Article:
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Committees of the Board of Directors

Our Board of Directors has established an audit committee, a compensation committee and a nominating and corporate governance committee, each of which has the composition and responsibilities described below. Members will serve on these committees until their resignation or as otherwise determined by our board of directors.

Audit Committee

The Audit Committee consists of Dr. Sandage (Chairman), Dr. Pedder and Mr. Reynolds. Our Audit Committee has the authority to retain and terminate the services of our independent registered public accounting firm, reviews our annual financial statements, considers matters relating to accounting policy and internal controls, and reviews the scope of our annual audits. The Board has determined that Dr. Sandage is an “audit committee financial expert,” as the SEC has defined that term in Item 407 of Regulation S-K. The Board of Directors has adopted a charter for the Audit Committee, which is reviewed and reassessed annually by the Audit Committee. A copy of the Audit Committee’s written charter is publicly available on our website at www.mateon.com. All members of our Audit Committee qualify as independent under the definition promulgated by The Nasdaq Stock Market and OTC Markets’ OTCQX Rules for U.S. Companies.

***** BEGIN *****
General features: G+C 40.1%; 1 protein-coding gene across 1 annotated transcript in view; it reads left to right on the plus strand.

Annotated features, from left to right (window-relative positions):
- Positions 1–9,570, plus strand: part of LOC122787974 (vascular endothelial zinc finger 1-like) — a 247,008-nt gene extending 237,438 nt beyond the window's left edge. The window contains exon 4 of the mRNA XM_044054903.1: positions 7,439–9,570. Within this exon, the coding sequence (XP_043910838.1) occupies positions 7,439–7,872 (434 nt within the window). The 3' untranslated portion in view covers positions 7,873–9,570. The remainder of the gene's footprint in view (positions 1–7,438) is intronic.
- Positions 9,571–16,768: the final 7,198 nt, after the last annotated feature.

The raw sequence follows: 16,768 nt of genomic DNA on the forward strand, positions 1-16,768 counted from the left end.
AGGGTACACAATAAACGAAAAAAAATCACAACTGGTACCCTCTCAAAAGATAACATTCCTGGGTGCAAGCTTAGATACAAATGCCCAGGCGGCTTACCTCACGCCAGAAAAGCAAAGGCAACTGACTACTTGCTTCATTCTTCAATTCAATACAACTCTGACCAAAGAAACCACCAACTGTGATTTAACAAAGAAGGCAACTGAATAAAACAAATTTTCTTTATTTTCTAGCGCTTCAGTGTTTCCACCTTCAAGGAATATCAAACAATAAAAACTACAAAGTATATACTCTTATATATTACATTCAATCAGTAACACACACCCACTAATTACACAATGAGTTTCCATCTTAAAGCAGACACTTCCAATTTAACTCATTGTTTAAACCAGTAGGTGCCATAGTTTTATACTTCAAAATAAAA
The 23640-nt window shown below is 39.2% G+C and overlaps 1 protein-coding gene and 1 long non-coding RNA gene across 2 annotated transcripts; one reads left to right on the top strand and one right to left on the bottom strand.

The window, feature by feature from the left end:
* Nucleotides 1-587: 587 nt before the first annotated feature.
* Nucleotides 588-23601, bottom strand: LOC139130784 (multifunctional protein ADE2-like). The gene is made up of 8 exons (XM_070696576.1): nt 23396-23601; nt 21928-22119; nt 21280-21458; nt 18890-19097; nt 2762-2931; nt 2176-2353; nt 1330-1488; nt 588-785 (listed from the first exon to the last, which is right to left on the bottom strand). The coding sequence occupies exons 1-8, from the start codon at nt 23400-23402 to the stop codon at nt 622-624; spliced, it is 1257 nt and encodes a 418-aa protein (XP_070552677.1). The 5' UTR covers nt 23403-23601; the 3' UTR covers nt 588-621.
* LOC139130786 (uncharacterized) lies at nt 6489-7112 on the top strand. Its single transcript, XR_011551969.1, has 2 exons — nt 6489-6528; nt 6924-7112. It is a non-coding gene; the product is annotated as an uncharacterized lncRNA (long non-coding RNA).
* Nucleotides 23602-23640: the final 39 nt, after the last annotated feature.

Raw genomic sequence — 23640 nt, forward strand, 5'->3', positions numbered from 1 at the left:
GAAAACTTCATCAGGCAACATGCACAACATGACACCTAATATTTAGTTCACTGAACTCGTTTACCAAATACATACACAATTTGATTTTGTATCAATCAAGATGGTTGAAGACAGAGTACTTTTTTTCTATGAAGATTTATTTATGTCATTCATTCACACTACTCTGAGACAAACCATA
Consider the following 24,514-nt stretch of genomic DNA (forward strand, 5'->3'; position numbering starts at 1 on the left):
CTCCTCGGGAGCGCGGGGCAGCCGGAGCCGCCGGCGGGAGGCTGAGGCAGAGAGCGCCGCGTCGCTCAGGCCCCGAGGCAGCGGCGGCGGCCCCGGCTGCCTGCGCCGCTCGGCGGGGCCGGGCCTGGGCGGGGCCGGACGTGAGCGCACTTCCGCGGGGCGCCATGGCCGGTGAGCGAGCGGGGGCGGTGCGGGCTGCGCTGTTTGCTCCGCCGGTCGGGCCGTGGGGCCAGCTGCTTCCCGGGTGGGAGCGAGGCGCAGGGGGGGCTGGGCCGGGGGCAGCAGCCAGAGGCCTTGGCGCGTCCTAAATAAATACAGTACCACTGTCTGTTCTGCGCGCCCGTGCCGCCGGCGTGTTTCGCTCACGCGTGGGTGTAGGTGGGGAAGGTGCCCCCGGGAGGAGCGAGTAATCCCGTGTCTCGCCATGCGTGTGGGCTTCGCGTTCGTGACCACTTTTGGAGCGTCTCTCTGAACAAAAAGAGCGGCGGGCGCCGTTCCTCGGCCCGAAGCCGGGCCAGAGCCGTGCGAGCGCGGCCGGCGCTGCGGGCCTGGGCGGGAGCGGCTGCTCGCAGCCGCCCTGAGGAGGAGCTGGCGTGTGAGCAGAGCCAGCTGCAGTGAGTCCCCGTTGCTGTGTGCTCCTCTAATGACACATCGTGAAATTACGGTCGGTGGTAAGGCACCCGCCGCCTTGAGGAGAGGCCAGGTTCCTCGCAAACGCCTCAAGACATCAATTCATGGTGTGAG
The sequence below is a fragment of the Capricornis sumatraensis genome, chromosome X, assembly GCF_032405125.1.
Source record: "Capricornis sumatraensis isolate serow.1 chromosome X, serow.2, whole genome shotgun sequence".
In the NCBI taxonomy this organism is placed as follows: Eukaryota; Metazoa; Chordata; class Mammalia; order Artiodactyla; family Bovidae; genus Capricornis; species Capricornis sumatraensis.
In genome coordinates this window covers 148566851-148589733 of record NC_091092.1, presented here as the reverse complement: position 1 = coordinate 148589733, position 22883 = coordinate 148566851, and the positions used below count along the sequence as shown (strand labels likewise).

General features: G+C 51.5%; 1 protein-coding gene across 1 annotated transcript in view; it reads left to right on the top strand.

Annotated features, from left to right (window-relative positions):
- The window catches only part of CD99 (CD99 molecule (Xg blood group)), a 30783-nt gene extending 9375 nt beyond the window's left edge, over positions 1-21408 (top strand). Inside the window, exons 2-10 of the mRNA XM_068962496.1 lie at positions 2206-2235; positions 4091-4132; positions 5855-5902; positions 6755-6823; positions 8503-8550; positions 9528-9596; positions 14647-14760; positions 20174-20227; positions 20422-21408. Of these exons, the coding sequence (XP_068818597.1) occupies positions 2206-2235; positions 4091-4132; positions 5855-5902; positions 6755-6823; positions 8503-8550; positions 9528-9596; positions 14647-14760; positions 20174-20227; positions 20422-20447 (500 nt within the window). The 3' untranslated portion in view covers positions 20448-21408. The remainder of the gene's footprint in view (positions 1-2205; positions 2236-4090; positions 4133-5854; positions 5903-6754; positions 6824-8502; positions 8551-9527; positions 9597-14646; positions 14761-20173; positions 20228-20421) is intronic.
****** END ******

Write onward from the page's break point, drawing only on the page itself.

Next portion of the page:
Compensation Committee

The Compensation Committee consists of Dr. Pedder (Chairperson), Mr. Reynolds and Dr. Sandage. The Compensation Committee’s roles and responsibilities include making recommendations to the Board of Directors regarding the compensation philosophy and compensation guidelines for our executives, the role and performance of our executive officers, and appropriate compensation levels for our Chief Executive Officer (or “CEO”), which are determined without the CEO present, and other executives based on a comparative review of compensation practices of similarly situated businesses. The Compensation Committee also makes recommendations to the Board regarding the design and implementation of our compensation plans and the establishment of criteria and the approval of performance results relative to our incentive plans. Our Compensation Committee also administers our 2015 Plan and our 2017 Plan. Each member of the Compensation Committee qualifies as independent under the definition promulgated by The Nasdaq Stock Market and OTC Markets’ OTCQX Rules for U.S. Companies, and qualifies as a “Non-Employee Director” within the meaning of Rule 16b-3 under the Exchange Act.